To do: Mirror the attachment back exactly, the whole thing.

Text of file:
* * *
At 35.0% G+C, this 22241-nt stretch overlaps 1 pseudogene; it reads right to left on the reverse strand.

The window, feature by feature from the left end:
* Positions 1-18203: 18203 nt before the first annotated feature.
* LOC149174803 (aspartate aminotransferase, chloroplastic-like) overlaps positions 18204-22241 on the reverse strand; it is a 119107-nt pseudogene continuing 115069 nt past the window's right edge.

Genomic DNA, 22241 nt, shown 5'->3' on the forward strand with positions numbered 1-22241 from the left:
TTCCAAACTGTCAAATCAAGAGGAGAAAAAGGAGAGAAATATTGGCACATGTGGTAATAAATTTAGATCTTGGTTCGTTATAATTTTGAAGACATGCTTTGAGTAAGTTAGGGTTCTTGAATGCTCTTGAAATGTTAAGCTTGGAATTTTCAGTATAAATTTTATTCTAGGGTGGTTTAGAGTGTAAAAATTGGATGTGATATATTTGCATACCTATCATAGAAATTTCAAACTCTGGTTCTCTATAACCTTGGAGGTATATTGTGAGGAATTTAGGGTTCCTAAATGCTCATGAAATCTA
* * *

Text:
At 35.0% G+C, this 22241-nt stretch overlaps 1 pseudogene; it reads right to left on the reverse strand.

The window, feature by feature from the left end:
* Positions 1-18203: 18203 nt before the first annotated feature.
* LOC149174803 (aspartate aminotransferase, chloroplastic-like) overlaps positions 18204-22241 on the reverse strand; it is a 119107-nt pseudogene continuing 115069 nt past the window's right edge.

Genomic DNA, 22241 nt, shown 5'->3' on the forward strand with positions numbered 1-22241 from the left:
TTCCAAACTGTCAAATCAAGAGGAGAAAAAGGAGAGAAATATTGGCACATGTGGTAATAAATTTAGATCTTGGTTCGTTATAATTTTGAAGACATGCTTTGAGTAAGTTAGGGTTCTTGAATGCTCTTGAAATGTTAAGCTTGGAATTTTCAGTATAAATTTTATTCTAGGGTGGTTTAGAGTGTAAAAATTGGATGTGATATATTTGCATACCTATCATAGAAATTTCAAACTCTGGTTCTCTATAACCTTGGAGGTATATTGTGAGGAATTTAGGGTTCCTAAATGCTCATGAAATCTA